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Hoteliers caught by surprise
Published on: Friday, August 11, 2017

Kota Kinabalu: Many hoteliers said the Federal Tourism and Culture Ministry has already registered them for the Tourism Tax collection due for implementation next month even without them applying to do so.

Hence, they said, a Daily Express report on Wednesday informing operators that they must register online at www.myttx.customs.gov.my was ironic.

"To our surprise and amazement, the Ministry even sent the numbered certificate of registration in advance to our members," said Sabah Hotels Association head Christopher Chan on the speed at which the Ministry worked on this step, just like the passing of the Tourism Tax Bill in Parliament at 5am two months back.

Prior to that, there were rumours that Matta and MHA representatives were dropped from the Tourism Board for dissension on the earlier tourism tax proposal.

With the tourism tax in operation in West Malaysia by Sept. 1, foreign tourists boarding at premises including hotels, inns, rest houses and motels would burden the operators of such businesses to collect the tourism tax charged at a flat rate of RM10 per room per night to be channelled through the Customs Department to the Federal government coffers.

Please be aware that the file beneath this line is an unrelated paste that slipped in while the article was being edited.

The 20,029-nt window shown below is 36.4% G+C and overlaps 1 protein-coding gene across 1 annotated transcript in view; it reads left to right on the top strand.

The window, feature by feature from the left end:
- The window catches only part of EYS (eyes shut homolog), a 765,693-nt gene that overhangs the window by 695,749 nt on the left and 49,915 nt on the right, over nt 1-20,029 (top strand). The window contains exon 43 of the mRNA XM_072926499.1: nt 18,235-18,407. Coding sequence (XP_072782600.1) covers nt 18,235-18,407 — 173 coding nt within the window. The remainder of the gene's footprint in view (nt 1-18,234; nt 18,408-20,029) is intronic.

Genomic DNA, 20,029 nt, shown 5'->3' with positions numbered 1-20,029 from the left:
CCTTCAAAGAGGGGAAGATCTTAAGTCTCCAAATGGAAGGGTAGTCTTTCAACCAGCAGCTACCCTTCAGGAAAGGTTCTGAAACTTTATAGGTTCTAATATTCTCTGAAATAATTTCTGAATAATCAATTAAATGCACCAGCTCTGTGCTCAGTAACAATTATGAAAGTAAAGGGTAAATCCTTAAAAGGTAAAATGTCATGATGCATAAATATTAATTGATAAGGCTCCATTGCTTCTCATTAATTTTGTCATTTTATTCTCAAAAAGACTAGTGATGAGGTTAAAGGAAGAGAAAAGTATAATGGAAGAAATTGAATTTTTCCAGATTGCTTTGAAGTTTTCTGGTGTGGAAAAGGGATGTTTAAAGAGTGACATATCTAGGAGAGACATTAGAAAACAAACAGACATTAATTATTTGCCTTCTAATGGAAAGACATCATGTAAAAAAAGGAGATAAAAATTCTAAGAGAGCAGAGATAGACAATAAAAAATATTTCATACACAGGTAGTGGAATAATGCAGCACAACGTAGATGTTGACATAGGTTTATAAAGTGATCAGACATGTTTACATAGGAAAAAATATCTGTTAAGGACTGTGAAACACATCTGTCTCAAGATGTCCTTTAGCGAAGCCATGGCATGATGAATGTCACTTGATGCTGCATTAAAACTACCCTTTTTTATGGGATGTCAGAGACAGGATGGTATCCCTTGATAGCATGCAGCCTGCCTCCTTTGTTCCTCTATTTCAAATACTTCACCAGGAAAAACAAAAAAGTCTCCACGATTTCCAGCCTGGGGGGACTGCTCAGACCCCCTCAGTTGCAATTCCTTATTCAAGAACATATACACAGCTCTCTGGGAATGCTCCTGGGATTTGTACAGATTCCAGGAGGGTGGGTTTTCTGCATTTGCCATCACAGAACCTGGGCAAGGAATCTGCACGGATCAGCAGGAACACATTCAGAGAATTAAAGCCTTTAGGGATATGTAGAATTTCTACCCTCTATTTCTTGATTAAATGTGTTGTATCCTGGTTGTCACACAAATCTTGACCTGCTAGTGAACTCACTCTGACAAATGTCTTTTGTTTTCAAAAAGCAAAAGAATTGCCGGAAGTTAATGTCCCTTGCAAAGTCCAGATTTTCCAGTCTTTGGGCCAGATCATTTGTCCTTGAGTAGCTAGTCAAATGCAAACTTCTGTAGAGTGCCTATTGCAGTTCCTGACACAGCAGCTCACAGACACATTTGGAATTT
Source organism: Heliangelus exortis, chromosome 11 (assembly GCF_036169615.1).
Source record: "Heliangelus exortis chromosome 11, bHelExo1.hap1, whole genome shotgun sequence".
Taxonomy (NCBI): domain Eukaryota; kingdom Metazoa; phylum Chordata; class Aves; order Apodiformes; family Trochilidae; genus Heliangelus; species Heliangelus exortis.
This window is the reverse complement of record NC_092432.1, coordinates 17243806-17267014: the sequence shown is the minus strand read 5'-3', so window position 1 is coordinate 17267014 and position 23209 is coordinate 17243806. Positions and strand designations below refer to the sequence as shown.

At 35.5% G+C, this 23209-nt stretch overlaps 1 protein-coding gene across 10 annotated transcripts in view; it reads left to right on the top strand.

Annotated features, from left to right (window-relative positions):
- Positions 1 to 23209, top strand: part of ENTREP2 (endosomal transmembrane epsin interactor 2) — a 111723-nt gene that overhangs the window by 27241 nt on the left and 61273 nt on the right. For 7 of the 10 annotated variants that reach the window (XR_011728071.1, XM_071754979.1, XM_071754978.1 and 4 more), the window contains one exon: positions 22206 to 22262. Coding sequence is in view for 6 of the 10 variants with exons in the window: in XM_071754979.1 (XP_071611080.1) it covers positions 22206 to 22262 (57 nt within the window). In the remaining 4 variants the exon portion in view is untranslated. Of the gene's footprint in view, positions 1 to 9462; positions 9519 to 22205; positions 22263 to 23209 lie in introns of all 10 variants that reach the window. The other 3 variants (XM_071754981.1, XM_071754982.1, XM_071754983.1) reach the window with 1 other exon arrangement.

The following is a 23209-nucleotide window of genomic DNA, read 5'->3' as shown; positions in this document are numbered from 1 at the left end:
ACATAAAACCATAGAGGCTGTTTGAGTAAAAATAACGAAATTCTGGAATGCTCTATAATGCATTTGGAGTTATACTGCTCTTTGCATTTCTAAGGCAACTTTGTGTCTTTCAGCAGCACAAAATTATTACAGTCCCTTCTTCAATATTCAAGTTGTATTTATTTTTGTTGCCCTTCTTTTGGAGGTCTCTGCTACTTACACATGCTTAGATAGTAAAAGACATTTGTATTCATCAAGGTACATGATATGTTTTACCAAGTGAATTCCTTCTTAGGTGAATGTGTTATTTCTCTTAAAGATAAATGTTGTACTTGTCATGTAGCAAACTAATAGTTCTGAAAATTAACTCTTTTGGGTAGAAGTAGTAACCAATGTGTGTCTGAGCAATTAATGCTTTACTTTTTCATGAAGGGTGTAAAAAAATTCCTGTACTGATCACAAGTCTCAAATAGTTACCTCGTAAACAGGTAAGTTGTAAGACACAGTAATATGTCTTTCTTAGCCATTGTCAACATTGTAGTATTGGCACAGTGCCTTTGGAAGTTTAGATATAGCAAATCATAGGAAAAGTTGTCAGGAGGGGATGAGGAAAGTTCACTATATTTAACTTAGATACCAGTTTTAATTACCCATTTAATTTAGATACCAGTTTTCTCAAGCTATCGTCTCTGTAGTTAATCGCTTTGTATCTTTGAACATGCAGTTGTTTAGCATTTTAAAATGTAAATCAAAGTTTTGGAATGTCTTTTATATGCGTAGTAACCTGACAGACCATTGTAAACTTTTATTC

Failure to do so could attract a hefty fine up to RM30,000 besides other penalties. Chan maintained that the Ministry, Customs and state authorities had yet to liaise with them on how to operationalise the tourism tax mechanism, using what accounting software compatible with what the Customs required.

Sabah and Sarawak are still negotiating with the Federal Ministry for entitlement of more than RM1 from the RM10 collected on the premise that both states spend millions of ringgit of their own to promote the two states.

AirBnB operators with premises with less than four rooms stand to benefit from such tourism tax measures much to the chagrin of some hoteliers peeved with the increased overheads of hiring employees to handle the tourism tax compliance aspects, or place the burden on existing staff.

Some hoteliers alleged that these groups of accommodation business do not register their business with licensing authorities, do not submit tax returns, have no income reporting or understate personal income and make up what is known as the underground or shadow economy. - David Thien

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